Find and Integrate Video Resources- Long Division

Long division seems to be a real sticking point in student learning, especially if the concept of multiplication (not memorization of multiplication tables) is not mastered. In order to enable those that have not reached the mastery stage for multiplication to complete long division, I teach an alternative concept that relies on ‘friendly numbers’ (numbers that multiply by 2,5,10s, and numbers that easily calculate and subtract).
The outcome for this lesson is for students to understand and demonstrate the use of the ‘alternate method’ (students can choose any method they like to use, but should know there is more than one way to accomplish the task).
Assessment is easily accomplished by inspection, as each step is shown in the column generated during the completion of the calculation. Assumptions of student learning are: can multiply some single digit numbers; understand multiplying by 10s, 100s, and 1000s; can subtract using either a count-up or count-down method; understand place value and the related number column.

(Student instructions)

An Alternative Method to Long Division for Grade 6
Click on the video below, and follow along (or click here for the link).

  • Watch what is being shown; does it make sense to you? (If you get lost, write down the time where it no longer makes sense, and email it to Mr. MacGregor.)
  • When you finish watching,set your page up as in the video demonstration, and try this problem: 1464 divided into 3 groups.
  • You can take a picture or make a video, or do a Powerpoint or Google Slide of you completing the question.
  • Please email by Thursday, March 17, and remember to reach out if you have questions. We will go over this the following Monday in class.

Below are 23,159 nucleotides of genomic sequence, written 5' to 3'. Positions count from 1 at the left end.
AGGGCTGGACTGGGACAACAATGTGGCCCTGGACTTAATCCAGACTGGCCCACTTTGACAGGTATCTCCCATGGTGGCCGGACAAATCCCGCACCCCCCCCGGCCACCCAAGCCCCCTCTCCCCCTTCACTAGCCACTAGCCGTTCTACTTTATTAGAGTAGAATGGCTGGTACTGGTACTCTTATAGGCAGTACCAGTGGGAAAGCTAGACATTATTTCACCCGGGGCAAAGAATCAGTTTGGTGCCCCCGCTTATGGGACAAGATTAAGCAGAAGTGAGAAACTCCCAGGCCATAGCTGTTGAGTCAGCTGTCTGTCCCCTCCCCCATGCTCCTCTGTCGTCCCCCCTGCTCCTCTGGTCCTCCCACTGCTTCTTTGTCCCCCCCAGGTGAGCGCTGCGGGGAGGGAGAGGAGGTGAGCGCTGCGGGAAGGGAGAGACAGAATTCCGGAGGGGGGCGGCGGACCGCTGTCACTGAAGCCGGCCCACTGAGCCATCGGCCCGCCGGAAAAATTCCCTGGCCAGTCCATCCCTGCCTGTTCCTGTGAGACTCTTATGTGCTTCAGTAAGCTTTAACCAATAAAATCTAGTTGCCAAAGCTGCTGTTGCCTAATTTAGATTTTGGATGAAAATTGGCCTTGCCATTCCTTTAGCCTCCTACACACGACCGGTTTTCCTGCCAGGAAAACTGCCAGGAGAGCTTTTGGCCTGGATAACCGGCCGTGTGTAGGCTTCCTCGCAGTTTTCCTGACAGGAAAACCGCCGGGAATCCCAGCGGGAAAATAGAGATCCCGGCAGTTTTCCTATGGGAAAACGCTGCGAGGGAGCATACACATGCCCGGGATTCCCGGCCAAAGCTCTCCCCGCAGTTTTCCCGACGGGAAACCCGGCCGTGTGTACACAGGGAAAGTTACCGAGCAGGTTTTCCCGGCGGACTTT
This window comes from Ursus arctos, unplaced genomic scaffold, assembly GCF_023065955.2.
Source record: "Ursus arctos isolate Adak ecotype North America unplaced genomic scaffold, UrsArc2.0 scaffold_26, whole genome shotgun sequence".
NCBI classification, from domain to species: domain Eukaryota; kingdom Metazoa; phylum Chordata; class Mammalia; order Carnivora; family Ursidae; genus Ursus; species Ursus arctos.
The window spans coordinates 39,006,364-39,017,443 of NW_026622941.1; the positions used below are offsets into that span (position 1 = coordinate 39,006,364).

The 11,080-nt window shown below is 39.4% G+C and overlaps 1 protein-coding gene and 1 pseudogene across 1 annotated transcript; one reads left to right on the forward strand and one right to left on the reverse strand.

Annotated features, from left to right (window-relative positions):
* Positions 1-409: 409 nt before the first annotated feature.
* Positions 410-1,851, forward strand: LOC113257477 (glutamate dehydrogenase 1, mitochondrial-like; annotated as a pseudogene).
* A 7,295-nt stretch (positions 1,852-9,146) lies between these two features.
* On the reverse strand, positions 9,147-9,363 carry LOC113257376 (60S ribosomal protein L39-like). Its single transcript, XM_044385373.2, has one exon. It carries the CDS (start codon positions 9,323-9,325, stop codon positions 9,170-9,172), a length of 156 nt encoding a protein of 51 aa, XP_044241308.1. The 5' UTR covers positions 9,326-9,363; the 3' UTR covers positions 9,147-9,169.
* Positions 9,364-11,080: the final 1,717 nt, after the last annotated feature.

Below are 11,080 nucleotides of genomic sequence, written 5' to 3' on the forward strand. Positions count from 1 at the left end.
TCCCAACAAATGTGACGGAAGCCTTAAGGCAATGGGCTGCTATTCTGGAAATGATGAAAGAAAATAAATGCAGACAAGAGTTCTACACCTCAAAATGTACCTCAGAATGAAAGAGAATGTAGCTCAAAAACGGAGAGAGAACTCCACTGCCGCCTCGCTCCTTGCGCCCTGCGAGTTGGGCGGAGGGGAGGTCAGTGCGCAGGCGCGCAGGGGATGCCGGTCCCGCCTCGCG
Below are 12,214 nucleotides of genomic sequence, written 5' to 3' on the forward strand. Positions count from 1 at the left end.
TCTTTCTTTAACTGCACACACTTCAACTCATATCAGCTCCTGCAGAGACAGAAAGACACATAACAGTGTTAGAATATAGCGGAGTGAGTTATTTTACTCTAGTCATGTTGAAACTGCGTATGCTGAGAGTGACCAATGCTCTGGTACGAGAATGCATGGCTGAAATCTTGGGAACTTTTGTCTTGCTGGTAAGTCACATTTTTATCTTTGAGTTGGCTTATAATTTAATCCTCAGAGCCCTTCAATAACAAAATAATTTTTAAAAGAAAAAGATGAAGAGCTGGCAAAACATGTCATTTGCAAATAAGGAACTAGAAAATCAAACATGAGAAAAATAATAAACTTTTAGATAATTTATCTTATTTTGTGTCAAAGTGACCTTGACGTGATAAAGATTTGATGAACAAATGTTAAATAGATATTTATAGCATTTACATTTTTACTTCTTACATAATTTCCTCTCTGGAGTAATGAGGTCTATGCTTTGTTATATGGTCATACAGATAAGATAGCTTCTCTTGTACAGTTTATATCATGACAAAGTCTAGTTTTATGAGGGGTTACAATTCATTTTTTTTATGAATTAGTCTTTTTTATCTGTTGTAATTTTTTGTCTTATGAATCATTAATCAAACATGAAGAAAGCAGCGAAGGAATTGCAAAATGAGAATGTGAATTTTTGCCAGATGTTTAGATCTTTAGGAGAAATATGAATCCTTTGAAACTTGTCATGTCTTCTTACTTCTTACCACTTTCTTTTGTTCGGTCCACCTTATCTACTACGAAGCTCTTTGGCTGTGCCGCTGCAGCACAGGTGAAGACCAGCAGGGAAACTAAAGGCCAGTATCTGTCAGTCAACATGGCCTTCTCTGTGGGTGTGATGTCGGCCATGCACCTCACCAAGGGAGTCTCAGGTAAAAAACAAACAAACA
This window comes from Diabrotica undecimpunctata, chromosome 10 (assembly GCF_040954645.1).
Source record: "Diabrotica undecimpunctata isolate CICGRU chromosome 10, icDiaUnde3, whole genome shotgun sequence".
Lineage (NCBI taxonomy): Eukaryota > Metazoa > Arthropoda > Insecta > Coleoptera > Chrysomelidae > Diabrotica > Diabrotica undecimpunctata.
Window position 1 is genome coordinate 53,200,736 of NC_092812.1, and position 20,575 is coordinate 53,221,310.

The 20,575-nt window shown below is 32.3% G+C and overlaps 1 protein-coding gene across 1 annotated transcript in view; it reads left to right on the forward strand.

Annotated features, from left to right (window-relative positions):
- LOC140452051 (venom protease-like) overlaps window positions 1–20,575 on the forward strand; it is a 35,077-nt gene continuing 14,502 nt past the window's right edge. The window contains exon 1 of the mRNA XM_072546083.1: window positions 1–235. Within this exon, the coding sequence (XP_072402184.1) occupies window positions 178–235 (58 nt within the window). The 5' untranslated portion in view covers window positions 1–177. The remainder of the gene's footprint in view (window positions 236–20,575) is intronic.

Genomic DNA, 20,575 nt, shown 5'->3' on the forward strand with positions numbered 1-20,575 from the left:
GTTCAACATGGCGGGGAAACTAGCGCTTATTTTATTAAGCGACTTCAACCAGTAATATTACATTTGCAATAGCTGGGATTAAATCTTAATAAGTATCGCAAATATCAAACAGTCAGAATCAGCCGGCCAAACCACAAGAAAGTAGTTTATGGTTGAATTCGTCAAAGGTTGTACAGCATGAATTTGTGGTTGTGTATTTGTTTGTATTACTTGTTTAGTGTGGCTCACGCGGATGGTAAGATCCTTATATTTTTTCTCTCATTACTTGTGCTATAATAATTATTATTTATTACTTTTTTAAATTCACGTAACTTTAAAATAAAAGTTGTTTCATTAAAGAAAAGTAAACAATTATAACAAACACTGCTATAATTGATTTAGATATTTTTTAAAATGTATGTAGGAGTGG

Connecting the affordances of video and video production styles to learning outcomes


Creating and Editing Video


  1. **Embedding this video is not working; I used HTML coding to move the start and end point (&start=5&end=472). Attempting to use HTMl to as a workaround.

    I like this video because of the pacing, and also because it embodies (no pun intended) the Udacity Style Tablet Capture mentioned in Woolfit (2015) (though it is obviously actual paper), and has little extraneous graphics or noise to detract from the lesson. I can, as I am sure many you do as well, relate to how important it is for technology to be in place to avoid user frustration; even a small aspect that does not function can derail a learning outcome, and the willingness of a student to participate in a project.

  2. Hi Ryan,
    I love your choice in video. It’s odd how the first person video effected me – I’m not left handed and I had trouble getting over him using his left hand!

    • Hey Jason,
      Thanks for taking the time to respond. What was it that appealed to you about the video? I am always curious about what makes an attractive piece of media.



      • It is a method of long division I have never seen before, but works well, and this interested me, but the biggest thing is the first person style video. Recently, we have seen an influx of tutorial style videos which show someone’s hand sketching out the lesson rather than standing if front of a white board. Now I am beginning to get why. The first person style view seems to have an impact on the learner. It’s sort of like you are there doing it yourself. It’s interesting how something like this can affect the learner on a near – subliminal level.



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